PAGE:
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Stories for April 1, 1998

Regular Features:

William Griffiths

William Griffiths, influential in developing public health and family planning programs in the United States and abroad, died at his home in El Cerrito on Sunday, March 22, surrounded by his wife and four children. He was 85.

Born in Cleveland, Ohio, Griffiths completed wartime service as executive officer and chief psychologist at Fort Lewis, Wash. He then earned his doctorate at the University of Minnesota in 1950 and joined the Berkeley faculty in 1951.

Over the course of his career, Griffiths played a vital role in building the School of Public Health’s Health Education Program and was adviser and mentor to generations of international students.

He published numerous articles and two books on public health education and family planning. Additionally, he was president of the Society for Public Health Education, chair of the California Division of the American Cancer Society, and chair and founder of the National Center for Health Education. His expertise was tapped for many domestic as well as third-world public health projects.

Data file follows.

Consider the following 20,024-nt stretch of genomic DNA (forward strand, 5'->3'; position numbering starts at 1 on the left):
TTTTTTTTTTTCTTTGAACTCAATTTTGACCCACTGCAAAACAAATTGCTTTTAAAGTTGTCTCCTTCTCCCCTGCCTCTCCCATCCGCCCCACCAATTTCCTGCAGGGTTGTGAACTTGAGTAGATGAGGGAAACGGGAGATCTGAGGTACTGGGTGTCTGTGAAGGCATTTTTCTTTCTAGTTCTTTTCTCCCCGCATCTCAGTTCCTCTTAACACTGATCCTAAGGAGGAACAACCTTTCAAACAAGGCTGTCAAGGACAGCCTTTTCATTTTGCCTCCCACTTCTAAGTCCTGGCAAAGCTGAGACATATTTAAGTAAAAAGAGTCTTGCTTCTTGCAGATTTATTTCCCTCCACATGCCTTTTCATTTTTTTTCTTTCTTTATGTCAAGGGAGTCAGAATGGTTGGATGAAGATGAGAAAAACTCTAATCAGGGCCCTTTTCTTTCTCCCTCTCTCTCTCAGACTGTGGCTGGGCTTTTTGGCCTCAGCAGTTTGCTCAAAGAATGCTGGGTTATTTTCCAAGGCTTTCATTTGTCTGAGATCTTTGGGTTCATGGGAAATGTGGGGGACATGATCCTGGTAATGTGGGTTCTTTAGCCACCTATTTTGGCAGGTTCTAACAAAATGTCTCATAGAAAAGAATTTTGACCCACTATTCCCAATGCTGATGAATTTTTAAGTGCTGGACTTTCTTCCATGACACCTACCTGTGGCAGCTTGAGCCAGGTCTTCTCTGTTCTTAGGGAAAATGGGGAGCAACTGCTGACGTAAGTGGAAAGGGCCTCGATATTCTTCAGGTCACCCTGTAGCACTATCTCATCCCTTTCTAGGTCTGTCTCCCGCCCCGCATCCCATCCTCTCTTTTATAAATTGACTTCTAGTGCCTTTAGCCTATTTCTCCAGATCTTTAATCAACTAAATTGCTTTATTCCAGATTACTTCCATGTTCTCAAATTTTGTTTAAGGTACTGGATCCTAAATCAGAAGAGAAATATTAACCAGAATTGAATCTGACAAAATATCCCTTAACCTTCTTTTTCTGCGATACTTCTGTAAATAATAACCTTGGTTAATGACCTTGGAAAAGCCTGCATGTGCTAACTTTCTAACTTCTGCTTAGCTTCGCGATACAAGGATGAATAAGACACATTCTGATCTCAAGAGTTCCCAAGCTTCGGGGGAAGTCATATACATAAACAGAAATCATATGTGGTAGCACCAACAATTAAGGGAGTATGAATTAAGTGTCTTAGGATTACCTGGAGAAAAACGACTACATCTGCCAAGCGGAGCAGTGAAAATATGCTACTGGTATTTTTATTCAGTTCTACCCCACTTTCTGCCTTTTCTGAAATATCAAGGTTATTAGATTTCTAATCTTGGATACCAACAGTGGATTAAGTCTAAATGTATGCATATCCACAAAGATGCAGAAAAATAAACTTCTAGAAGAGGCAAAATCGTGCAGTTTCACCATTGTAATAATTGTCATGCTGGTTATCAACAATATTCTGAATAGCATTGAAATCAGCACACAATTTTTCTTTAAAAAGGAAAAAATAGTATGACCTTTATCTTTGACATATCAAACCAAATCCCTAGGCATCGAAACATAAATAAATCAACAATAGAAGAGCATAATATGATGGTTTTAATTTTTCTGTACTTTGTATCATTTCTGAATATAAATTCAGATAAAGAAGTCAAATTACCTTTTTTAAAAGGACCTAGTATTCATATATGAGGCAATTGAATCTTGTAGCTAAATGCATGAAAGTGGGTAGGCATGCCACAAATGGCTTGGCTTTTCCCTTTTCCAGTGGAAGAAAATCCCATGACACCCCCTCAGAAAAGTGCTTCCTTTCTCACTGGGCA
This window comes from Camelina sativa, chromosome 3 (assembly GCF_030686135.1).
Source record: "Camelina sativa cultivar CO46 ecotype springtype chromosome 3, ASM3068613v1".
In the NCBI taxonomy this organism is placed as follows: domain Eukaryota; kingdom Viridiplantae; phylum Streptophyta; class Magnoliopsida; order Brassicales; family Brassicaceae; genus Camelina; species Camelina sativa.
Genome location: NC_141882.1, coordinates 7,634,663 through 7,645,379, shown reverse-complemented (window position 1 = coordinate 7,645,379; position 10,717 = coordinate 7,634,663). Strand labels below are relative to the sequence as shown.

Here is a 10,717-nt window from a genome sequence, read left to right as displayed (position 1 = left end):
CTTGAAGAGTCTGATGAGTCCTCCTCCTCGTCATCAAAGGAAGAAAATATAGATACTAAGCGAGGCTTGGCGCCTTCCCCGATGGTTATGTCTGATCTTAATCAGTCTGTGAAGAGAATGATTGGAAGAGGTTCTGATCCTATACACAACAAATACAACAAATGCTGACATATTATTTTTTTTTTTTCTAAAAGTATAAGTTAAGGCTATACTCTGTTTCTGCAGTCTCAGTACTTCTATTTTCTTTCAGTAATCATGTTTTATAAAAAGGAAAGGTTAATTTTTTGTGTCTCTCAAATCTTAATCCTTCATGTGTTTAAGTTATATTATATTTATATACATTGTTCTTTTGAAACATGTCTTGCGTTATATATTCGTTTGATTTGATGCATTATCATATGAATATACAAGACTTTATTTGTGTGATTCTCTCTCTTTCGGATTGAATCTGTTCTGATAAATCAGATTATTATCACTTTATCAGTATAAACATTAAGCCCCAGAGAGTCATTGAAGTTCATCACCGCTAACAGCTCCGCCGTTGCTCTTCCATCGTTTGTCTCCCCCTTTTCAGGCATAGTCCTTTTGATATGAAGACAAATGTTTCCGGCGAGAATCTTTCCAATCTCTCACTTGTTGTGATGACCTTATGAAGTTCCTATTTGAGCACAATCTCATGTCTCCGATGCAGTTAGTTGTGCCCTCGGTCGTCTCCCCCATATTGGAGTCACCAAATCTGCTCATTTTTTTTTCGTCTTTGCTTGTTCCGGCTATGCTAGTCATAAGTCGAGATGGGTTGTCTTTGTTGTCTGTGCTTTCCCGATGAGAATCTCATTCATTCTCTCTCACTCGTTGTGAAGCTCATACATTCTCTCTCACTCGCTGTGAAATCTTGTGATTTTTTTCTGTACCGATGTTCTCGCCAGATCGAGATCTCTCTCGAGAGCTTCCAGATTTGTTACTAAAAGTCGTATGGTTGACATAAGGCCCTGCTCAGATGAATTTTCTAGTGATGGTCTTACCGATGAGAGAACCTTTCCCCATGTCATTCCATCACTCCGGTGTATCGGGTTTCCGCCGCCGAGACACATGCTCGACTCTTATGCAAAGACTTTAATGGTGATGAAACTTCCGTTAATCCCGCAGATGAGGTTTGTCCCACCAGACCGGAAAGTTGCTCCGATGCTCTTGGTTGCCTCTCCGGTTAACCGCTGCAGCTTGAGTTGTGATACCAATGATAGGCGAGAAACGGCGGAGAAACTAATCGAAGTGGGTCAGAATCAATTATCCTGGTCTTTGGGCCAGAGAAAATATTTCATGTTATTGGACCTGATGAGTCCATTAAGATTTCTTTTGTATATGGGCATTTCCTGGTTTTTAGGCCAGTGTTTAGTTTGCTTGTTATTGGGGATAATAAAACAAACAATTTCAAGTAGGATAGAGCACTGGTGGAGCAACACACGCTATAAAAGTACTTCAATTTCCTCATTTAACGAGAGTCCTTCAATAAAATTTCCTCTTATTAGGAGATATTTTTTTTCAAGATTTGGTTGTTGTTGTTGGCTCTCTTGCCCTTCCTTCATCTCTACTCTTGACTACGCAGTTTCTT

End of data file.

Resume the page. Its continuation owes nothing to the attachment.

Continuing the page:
Among his awards, Griffiths counts a Berkeley Citation and repeated honors for contributions to the National Board of the American Cancer Society.

Griffiths is survived by his wife of 58 years, Sylvie R., four children, Clare McKenzie of Austin, Texas; Kathy Farley of Minneapolis, Minn.; Roland of Baltimore, Md.; and Mark of Los Angeles; and eight grandchildren.

A memorial service will be held at 4 p.m. Saturday, April 18, at All Souls Episcopal Church, 2220 Cedar St., in Berkeley. Friends are invited to donate in his name to the School of Public Health or to a favorite charity.

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